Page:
Who knew such a delicious food had such amazing health benefits?
Nuts & Seeds
Nuts and seeds are nature’s fat sources and serve as the best whole food sources of fat available to us.
Healthy fat in our diets is super important for so many bodily functions including healthy hormone production and brain development, so I make a point of eating some nuts and seeds every day. I especially like to include omega-3 rich nuts and seeds like ground flaxseeds, chia seeds, hemp seeds, and walnuts in my meals.
If berries are the healthiest fruits, then greens are by far the healthiest veggie. So while all veggies are amazing for our health, leafy greens, in particular, boast massive nutrients in their fragile leaves. In fact, greens might be the healthiest food on the planet. While it is hard to put a single food at the top as “healthiest,” greens are definitely in the top two.
Don’t believe me? A team of Harvard researchers analyzed a bunch of different food groups, and greens turned out to be associated with the strongest protection against major chronic diseases. What this means for us on a daily basis is that eating greens nearly every day may be one of the most powerful steps you can take to prolong your life. I’m super into prolonging my life, how about you?
Herbs & spices
I mentioned berries as being an antioxidant superpower, but it’s actually herbs and spices that take the cake for having the most antioxidants of any food group. Antioxidants protect us against disease by boosting our immune systems. Adding just sprinkles of herbs or spices into your meals makes a huge difference to antioxidant levels in your body. In addition, adding spices into your meals, in particular, helps boost your digestion by bringing heat into your digestive system. (Just think about the last time you ate Indian food and then needed to go to the bathroom immediately after, that’s those spices talking.)
Each one of these six food groups has powerful health benefits, which is why I choose to include them in my diet every day. This is such powerful information because it puts our own health back in our hands by giving us the knowledge and opportunity to choose which foods to prioritize.
How I include these foods in my meals daily
So now you know just how healthy these six food groups are, and why I eat all them daily, but you might be wondering how I manage to incorporate all these foods into my diet in a single day. I know it might seem like a lot, but don’t get overwhelmed just yet! It’s actually easier than you might think and I’m going to show you exactly how I do it.
Let’s start with the most important meal of the day, shall we?
For breakfast, I have a bowl of steel-cut oats with a generous dollop of natural peanut butter, whatever berries are in season (or stewed frozen berries when none are in season), some other type of cut-up fruit, a sprinkle of walnuts, hemp seeds, and cacao nibs, and soymilk.
If we look at our six food groups, in this meal alone I’m eating whole grains, berries, nuts, and seeds. If you wanted to boost the nutritional value of this meal even more, you could add a sprinkle of cinnamon, nutmeg, and cardamom for a cozy autumnal breakfast.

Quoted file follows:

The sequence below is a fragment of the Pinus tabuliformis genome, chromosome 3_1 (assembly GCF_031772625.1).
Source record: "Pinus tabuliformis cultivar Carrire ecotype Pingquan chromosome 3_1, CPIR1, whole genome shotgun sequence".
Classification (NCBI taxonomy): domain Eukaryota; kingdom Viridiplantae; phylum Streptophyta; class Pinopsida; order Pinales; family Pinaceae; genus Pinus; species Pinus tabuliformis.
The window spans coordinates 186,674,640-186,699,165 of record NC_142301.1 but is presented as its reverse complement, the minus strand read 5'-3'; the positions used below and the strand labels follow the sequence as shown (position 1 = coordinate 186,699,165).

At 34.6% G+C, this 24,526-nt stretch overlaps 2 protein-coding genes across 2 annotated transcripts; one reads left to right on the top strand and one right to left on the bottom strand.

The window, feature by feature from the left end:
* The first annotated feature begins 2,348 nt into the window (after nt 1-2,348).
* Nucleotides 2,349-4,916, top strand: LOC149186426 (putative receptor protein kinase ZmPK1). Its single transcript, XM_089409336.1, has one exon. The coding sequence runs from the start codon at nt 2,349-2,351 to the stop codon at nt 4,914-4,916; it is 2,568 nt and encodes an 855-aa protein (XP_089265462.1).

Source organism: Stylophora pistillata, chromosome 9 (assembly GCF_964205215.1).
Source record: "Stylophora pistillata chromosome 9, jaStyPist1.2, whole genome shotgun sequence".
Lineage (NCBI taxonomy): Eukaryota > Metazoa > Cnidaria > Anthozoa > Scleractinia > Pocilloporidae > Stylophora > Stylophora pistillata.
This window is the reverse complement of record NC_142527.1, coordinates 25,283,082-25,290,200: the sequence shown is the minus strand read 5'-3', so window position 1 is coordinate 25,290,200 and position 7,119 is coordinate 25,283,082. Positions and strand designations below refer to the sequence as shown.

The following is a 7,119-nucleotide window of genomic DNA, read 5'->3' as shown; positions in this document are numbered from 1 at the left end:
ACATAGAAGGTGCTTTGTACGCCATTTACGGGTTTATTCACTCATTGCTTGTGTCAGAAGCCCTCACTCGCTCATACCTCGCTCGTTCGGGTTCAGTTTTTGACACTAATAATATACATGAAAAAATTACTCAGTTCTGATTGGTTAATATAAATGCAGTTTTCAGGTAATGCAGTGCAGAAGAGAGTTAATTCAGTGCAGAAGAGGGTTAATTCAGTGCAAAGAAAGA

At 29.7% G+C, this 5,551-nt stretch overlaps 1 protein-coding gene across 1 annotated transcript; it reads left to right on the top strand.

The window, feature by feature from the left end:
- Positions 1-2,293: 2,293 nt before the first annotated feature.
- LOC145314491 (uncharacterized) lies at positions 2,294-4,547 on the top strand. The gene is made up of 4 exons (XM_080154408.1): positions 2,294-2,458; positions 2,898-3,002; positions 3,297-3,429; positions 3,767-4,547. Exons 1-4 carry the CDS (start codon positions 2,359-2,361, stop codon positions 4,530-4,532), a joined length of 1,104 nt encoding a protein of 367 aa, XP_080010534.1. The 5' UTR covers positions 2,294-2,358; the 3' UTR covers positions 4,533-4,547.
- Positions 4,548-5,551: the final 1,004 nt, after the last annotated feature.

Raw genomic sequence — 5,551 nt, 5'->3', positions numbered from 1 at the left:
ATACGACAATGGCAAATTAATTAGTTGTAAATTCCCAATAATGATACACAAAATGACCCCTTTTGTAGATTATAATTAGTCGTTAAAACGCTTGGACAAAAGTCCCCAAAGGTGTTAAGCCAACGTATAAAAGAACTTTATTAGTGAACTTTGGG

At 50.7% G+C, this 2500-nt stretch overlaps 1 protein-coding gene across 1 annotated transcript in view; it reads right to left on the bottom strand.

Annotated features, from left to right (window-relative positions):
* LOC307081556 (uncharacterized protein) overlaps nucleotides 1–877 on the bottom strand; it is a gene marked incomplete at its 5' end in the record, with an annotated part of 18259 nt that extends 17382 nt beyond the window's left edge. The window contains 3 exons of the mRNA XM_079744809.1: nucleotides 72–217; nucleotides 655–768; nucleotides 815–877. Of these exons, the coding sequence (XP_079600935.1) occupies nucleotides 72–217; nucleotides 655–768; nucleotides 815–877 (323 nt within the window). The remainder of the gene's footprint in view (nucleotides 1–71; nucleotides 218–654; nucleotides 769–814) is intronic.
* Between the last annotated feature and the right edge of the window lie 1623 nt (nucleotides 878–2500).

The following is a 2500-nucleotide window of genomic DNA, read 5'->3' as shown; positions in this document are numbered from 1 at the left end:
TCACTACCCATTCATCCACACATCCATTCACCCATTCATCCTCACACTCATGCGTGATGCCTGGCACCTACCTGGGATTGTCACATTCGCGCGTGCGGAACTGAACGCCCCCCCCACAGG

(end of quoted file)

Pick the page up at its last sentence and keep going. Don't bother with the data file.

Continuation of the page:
Mid-morning I often make a smoothie. The specific flavor and color tend to vary with my mood and what I have on hand, but it almost always includes frozen berries, a ripe banana, a spoonful of nut butter, a handful of baby greens, some ground flax seeds, soymilk, and water.
This mini-meal helps keep me full until lunchtime and gives me extra servings of berries, omega-3-rich seeds, and greens. (If you’re interested in trying this type of smoothie yourself, click here to get my Very Berry Smoothie recipe.)
Unlike my breakfast, which stays pretty much the same every day, my lunches vary all the time. I’ll often have some sort of hummus+roasted veggie+grain bowl though, because it’s easy to throw together, can be changed depending on the type of cuisine I’m craving that day, and always tastes delicious. (By the way, I share how you can make this meal and why it’s such a good lunch in detail here. Check it out to learn more!) Hummus is such an easy and delicious way to add legumes to your diet. I love to make my own because the varieties are endless, but store-bought works well too. I also try to include a simple leafy green salad on the side of whatever lunch I’m eating.
In this type of meal I’m getting those important legumes, greens, whole grains, plus a bunch of spices I add to the roast veggies, and seeds in the form of tahini in the hummus.
Time for Dinner
Finally, for dinner, my go-to is some sort of curry or stew over whole grains. It’s warming and filling, and I love one-pot meals in bowls. Another one of my favorites is a hearty pasta dish like a cashew-based mac and cheese. (Click here to get the recipe for my Healthy Loaded Mac & Cheese, which is truly one of my favorite meals of all time and ticks off five of the six food groups in just this one meal!)
And there you have it, a full day of eating that easily covers all of the six healthiest foods, several times over! That’s just a sample of what one day of eating for me looks like, but hopefully seeing all this is helping you feel more confident about including these six food groups in your daily diet as well.
If you’ve been in this community for a while, you’ll know that the nutrition advice I give is guided by science. I’m not one for individual anecdotes and try to keep things clear and simple based on what research tells us is true. That being said, I know it can be difficult to distill scientific findings down into actionable information that helps you figure out what to eat every day, which is why I wrote this blog post. I hope it helps give you an idea of what a whole food plant-based diet might look like and how you can easily incorporate these six food groups into your diet without overwhelm or confusion.
Now it’s your turn: what are the six healthiest foods YOU eat every day and why?